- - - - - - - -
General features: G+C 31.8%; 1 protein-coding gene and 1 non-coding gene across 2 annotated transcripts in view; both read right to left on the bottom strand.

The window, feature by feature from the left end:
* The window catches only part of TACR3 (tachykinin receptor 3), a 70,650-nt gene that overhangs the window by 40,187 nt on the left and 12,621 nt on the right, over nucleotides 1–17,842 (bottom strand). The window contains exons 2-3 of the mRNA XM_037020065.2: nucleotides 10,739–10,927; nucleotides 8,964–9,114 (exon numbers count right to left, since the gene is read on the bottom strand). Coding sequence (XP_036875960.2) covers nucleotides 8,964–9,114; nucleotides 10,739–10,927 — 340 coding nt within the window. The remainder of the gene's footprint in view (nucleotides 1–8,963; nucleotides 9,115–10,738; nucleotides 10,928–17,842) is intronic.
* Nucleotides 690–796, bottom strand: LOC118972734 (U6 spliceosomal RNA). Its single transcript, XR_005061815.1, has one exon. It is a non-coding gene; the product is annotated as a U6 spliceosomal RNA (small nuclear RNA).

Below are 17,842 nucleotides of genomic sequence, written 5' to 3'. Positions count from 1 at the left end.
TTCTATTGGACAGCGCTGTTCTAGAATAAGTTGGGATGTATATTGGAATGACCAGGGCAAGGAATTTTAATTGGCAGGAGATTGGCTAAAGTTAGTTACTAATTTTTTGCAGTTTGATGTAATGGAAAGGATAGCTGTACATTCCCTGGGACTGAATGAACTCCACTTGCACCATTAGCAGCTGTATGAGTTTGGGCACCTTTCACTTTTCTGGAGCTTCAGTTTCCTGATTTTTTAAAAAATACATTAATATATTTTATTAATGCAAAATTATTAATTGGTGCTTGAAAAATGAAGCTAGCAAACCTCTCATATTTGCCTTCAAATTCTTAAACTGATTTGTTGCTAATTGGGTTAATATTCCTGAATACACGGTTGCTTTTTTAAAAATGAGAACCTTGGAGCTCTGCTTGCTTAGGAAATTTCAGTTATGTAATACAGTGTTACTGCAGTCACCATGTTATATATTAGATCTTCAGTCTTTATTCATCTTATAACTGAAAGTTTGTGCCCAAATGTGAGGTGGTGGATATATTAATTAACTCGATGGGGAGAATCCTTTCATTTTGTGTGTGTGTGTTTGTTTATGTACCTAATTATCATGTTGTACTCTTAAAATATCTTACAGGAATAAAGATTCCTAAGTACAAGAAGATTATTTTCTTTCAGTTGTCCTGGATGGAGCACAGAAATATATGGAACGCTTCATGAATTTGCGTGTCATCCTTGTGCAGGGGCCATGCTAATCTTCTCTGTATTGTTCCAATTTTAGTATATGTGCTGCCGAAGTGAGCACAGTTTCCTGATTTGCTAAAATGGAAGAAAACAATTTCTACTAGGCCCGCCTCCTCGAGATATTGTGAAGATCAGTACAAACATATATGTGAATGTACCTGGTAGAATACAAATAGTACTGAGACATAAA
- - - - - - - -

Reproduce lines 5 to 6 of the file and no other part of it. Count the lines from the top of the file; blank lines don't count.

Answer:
Below are 17,842 nucleotides of genomic sequence, written 5' to 3'. Positions count from 1 at the left end.
TTCTATTGGACAGCGCTGTTCTAGAATAAGTTGGGATGTATATTGGAATGACCAGGGCAAGGAATTTTAATTGGCAGGAGATTGGCTAAAGTTAGTTACTAATTTTTTGCAGTTTGATGTAATGGAAAGGATAGCTGTACATTCCCTGGGACTGAATGAACTCCACTTGCACCATTAGCAGCTGTATGAGTTTGGGCACCTTTCACTTTTCTGGAGCTTCAGTTTCCTGATTTTTTAAAAAATACATTAATATATTTTATTAATGCAAAATTATTAATTGGTGCTTGAAAAATGAAGCTAGCAAACCTCTCATATTTGCCTTCAAATTCTTAAACTGATTTGTTGCTAATTGGGTTAATATTCCTGAATACACGGTTGCTTTTTTAAAAATGAGAACCTTGGAGCTCTGCTTGCTTAGGAAATTTCAGTTATGTAATACAGTGTTACTGCAGTCACCATGTTATATATTAGATCTTCAGTCTTTATTCATCTTATAACTGAAAGTTTGTGCCCAAATGTGAGGTGGTGGATATATTAATTAACTCGATGGGGAGAATCCTTTCATTTTGTGTGTGTGTGTTTGTTTATGTACCTAATTATCATGTTGTACTCTTAAAATATCTTACAGGAATAAAGATTCCTAAGTACAAGAAGATTATTTTCTTTCAGTTGTCCTGGATGGAGCACAGAAATATATGGAACGCTTCATGAATTTGCGTGTCATCCTTGTGCAGGGGCCATGCTAATCTTCTCTGTATTGTTCCAATTTTAGTATATGTGCTGCCGAAGTGAGCACAGTTTCCTGATTTGCTAAAATGGAAGAAAACAATTTCTACTAGGCCCGCCTCCTCGAGATATTGTGAAGATCAGTACAAACATATATGTGAATGTACCTGGTAGAATACAAATAGTACTGAGACATAAA